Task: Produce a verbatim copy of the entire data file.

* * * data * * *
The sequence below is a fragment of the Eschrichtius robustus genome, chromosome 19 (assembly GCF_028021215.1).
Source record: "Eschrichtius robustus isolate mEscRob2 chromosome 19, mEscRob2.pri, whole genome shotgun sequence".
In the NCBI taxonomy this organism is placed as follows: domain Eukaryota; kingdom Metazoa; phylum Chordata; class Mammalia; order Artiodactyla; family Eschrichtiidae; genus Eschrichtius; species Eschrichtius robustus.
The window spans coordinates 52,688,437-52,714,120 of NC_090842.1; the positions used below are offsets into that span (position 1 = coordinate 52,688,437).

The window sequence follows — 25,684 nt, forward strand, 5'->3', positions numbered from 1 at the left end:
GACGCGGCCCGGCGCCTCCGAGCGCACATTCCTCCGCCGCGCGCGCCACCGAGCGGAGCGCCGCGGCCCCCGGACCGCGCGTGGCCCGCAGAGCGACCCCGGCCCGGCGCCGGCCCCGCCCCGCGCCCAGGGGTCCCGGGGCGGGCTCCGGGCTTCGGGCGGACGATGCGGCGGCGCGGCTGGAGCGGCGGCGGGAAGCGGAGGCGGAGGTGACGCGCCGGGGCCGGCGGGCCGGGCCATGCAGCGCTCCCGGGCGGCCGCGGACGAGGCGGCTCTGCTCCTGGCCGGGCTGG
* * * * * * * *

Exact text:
The sequence below is a fragment of the Eschrichtius robustus genome, chromosome 19 (assembly GCF_028021215.1).
Source record: "Eschrichtius robustus isolate mEscRob2 chromosome 19, mEscRob2.pri, whole genome shotgun sequence".
In the NCBI taxonomy this organism is placed as follows: domain Eukaryota; kingdom Metazoa; phylum Chordata; class Mammalia; order Artiodactyla; family Eschrichtiidae; genus Eschrichtius; species Eschrichtius robustus.
The window spans coordinates 52,688,437-52,714,120 of NC_090842.1; the positions used below are offsets into that span (position 1 = coordinate 52,688,437).

The window sequence follows — 25,684 nt, forward strand, 5'->3', positions numbered from 1 at the left end:
GACGCGGCCCGGCGCCTCCGAGCGCACATTCCTCCGCCGCGCGCGCCACCGAGCGGAGCGCCGCGGCCCCCGGACCGCGCGTGGCCCGCAGAGCGACCCCGGCCCGGCGCCGGCCCCGCCCCGCGCCCAGGGGTCCCGGGGCGGGCTCCGGGCTTCGGGCGGACGATGCGGCGGCGCGGCTGGAGCGGCGGCGGGAAGCGGAGGCGGAGGTGACGCGCCGGGGCCGGCGGGCCGGGCCATGCAGCGCTCCCGGGCGGCCGCGGACGAGGCGGCTCTGCTCCTGGCCGGGCTGG